Friday, January 21, 2011

The PHOENIX Ensemble performs Mozart's Church Sonatas in Jerusalem

The venue was The Wine Press (Beit Hagat), a house hidden away in a lane of the leafy, magical suburb of Ein Kerem, Jerusalem. Built in 1870, the house was once a flour mill and olive press for the adjacent Sisters of Zion convent. An imposing olive press, complete with crushing stone and palm Ekel olive baskets, is situated in the centre of the large room where we were gathered. Today, the Wine Press offers various activities for the promotion of understanding between people of different religions as well as cultural events. The PHOENIX Ensemble performed “Mozart: The Church Sonatas” there on January 13th, 2011. Those performing were Yasuko Hirata and Dafna Ravid (Baroque violins), PHOENIX founder and musical director Dr. Myrna Herzog (Baroque ‘cello) and Yizhar Karshon (organ).

Instrumental music was a part of 18th century church services. W.A.Mozart (1756-1791) composed the seventeen “Church Sonatas”, also referred to as “Epistle Sonatas” or “Organ Sonatas”, to be played between the Gloria and the Credo of Solemn Mass at Salzburg Cathedral, where Mozart took up the appointment of Concertmaster in 1772. The Church Sonatas were composed between 1772 and 1780.

Formally, they are all single-movement sonata-allegro movements with an abbreviated development section and all in major keys. Most of the church sonatas are scored for two violins and bass (organo e basso) with three of the later sonatas scored for larger ensembles, including oboes, horns, trumpet and timpani. The number of instruments playing each part was not specified by Mozart. Herzog chose to have one player on each part in the manner of the Italian sonata da chiesa. The continuo style of the bass suggests it would have been played on one of the smaller organs in the cathedral; some of the organ parts are notated as figured bass, whereas others are written out in full. Karshon played the pieces on a positif organ built by Israeli organ builder Gideon Shamir; its timbre was more than pleasing!

Certainly not sacred music in character, the Church Sonatas are truly joyful pieces for both players and audience. The PHOENIX players’ sense of color, fine balance and collaboration brought out the beauty of these chamber music jewels, their sound full and sensuous, the acoustic of The Wine Press, with its vaulted ceiling, welcoming and gracious. Yasuka and Ravid were each heard in the role of first violin.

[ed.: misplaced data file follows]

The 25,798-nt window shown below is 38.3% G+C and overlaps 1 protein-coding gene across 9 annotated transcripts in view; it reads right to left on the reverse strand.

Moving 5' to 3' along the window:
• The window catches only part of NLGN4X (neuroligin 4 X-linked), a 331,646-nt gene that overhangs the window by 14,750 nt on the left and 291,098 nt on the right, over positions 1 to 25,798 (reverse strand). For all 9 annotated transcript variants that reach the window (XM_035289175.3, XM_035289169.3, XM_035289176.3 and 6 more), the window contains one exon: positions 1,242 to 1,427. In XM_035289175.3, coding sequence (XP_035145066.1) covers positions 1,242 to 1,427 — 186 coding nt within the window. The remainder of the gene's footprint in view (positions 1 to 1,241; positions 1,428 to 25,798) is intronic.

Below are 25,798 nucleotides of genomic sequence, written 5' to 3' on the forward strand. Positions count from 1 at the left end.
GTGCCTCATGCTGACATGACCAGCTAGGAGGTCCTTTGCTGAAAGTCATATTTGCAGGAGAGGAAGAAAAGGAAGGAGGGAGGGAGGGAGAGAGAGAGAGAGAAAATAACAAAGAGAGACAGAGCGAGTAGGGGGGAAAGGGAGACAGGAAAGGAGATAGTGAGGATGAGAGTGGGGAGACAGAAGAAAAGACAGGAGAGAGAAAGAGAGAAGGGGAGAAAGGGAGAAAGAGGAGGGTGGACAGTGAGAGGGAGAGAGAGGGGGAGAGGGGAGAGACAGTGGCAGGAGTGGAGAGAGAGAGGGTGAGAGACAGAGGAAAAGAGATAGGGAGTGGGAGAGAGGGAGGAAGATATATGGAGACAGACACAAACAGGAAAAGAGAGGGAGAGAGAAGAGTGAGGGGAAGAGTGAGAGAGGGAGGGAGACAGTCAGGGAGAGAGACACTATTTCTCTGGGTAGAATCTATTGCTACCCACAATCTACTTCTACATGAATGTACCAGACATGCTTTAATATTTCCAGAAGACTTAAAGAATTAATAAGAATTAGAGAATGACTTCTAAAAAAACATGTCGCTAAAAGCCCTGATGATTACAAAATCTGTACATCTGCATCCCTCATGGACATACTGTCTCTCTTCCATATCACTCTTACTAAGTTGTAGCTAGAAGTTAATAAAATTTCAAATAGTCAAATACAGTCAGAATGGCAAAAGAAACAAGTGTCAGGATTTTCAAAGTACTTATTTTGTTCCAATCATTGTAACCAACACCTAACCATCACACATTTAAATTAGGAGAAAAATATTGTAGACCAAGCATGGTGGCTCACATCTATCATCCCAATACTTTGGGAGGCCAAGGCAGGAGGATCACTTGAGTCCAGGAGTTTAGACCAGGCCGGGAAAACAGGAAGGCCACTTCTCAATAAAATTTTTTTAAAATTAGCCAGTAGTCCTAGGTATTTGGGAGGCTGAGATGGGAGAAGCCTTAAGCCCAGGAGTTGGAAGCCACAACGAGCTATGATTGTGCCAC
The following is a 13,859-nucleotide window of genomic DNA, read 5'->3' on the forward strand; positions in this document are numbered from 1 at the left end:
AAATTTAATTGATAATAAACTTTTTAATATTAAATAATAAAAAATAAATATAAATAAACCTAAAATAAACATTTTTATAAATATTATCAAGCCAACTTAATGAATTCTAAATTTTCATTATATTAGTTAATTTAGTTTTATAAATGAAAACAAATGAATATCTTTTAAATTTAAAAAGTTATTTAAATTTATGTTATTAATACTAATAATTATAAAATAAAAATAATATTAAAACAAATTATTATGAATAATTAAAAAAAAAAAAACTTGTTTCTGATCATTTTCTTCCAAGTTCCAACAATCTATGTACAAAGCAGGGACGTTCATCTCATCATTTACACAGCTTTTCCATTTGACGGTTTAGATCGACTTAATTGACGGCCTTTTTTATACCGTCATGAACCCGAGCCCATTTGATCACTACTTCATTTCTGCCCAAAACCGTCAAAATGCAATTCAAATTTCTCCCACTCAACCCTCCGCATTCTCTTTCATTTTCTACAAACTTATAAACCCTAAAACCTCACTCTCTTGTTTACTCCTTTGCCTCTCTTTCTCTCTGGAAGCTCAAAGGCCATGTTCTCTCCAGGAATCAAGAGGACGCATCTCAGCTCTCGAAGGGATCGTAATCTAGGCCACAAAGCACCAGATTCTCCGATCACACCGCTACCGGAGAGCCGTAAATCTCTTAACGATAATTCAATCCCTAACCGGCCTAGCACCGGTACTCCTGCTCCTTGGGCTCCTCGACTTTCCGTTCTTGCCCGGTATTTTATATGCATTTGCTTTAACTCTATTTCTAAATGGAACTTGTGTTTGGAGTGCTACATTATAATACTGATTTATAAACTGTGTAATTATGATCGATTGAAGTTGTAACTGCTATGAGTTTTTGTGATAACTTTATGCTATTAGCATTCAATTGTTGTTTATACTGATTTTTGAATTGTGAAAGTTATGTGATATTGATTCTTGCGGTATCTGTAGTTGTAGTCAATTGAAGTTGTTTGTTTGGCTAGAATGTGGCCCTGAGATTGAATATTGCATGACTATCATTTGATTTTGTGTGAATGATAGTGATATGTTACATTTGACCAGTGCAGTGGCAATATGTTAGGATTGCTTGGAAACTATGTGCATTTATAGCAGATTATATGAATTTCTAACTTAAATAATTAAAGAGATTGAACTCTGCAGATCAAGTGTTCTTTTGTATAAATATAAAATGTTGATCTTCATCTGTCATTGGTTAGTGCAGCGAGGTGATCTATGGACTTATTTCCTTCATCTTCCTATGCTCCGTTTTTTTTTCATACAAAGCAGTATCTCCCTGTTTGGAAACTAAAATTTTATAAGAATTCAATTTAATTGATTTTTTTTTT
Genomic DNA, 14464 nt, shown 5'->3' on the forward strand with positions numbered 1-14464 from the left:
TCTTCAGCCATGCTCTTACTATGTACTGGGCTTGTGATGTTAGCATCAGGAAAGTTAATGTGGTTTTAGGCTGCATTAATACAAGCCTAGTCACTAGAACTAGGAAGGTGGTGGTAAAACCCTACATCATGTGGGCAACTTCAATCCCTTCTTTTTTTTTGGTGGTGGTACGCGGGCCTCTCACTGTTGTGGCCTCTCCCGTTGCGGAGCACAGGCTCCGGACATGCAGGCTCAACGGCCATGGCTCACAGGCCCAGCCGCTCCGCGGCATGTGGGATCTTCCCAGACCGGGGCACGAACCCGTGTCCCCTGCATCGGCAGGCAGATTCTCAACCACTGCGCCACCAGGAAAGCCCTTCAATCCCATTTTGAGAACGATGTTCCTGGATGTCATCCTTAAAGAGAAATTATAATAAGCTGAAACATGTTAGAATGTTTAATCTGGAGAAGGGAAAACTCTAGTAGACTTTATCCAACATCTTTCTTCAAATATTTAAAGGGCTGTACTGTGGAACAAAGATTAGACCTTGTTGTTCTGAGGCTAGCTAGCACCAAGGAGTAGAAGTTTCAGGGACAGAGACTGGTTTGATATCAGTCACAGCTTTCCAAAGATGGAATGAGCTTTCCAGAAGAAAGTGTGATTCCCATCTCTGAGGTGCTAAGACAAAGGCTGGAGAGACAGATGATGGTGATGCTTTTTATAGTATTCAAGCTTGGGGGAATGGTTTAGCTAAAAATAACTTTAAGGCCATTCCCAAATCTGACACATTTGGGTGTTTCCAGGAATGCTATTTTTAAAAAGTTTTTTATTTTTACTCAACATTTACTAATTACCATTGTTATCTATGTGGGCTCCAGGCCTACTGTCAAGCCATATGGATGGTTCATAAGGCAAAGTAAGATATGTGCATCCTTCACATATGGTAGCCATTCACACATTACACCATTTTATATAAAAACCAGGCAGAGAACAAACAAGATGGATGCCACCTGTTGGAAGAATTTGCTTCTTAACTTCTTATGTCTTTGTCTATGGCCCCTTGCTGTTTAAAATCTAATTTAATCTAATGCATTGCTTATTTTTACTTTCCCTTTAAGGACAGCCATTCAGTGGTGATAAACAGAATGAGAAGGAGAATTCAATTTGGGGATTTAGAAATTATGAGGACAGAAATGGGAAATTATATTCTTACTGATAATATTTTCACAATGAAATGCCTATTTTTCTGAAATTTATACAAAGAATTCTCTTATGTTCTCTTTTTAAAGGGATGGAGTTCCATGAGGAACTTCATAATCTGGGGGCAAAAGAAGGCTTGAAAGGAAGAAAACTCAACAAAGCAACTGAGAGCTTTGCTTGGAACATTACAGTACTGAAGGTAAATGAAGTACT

The organ takes on a progressively greater role as the series progresses. Church Sonata no.15 in C major K.336 features delightful obbligato organ solos; Karshon wrote his own cadenza sparkling with originality and motifs from the piece.

In 1783, after Mozart had left Salzburg for Vienna, Archbishop Hieronymus of Salzburg decreed that the Church Sonatas be replaced by vocal Gradualia, with new works taking the place of the Church Sonatas.

Although Mozart had referred to the organ as “the king of instruments”, The Church Sonatas and his pieces for mechanical organ are the sum total of the composer’s organ works. The Andante for mechanical organ in F major K.616, one of three composed by Mozart in the final year of his life, was requested by Count Joseph Deym von Strzitez, an eccentric Viennese aristocrat who owned several curious mechanical organs that were powered by clockwork. Karshon’s performance of this little piece evoked the timbre and character of a mechanical organ; using tactical pauses before forging into a new section, he played it with aplomb and the wink of an eye.

Another interesting item was a piece from eight-year-old Wolfgang Amadeus’ “London Sketchbook” (1764-1765). The Mozart family took a three-year tour of Western Europe from 1763 to 1766, finally traveling to London from Calais. During their sojourn in London, Wolfgang and his sister Nannerl gave a number of concerts, some at Buckingham Palace for George III and his wife Charlotte; there they met some of the best-known composers of the time there, including Johann Christian Bach. Then Wolfgang’s father Leopold became very ill and the family relocated to Chelsea. There, the children were forbidden to play music as the house was to be kept quiet. Mozart filled his sketchbook with pieces - beginning with miniature keyboard pieces and moving to more ambitious works, already paving the way to sonatas and symphonies. It was there that Mozart composed his first two symphonies. The developing, imaginative potential of young Mozart’s mind and his background in the works of J.S.Bach are heard in the pieces here. Although the sketches leave the work of filling out to the player, the child’s melodic and harmonic invention are present as in this “Allegro non tanto” (Gigue) KV15z that Yizhar Karshon performed.

Myrna Herzog is an artist with many ideas for creative programming. With “Mozart: The Church Sonatas” she, once again, brings seldom-performed works to the concert platform. The audience enjoyed these early Mozart works and, no less, the PHOENIX Ensemble’s high quality performance of them.

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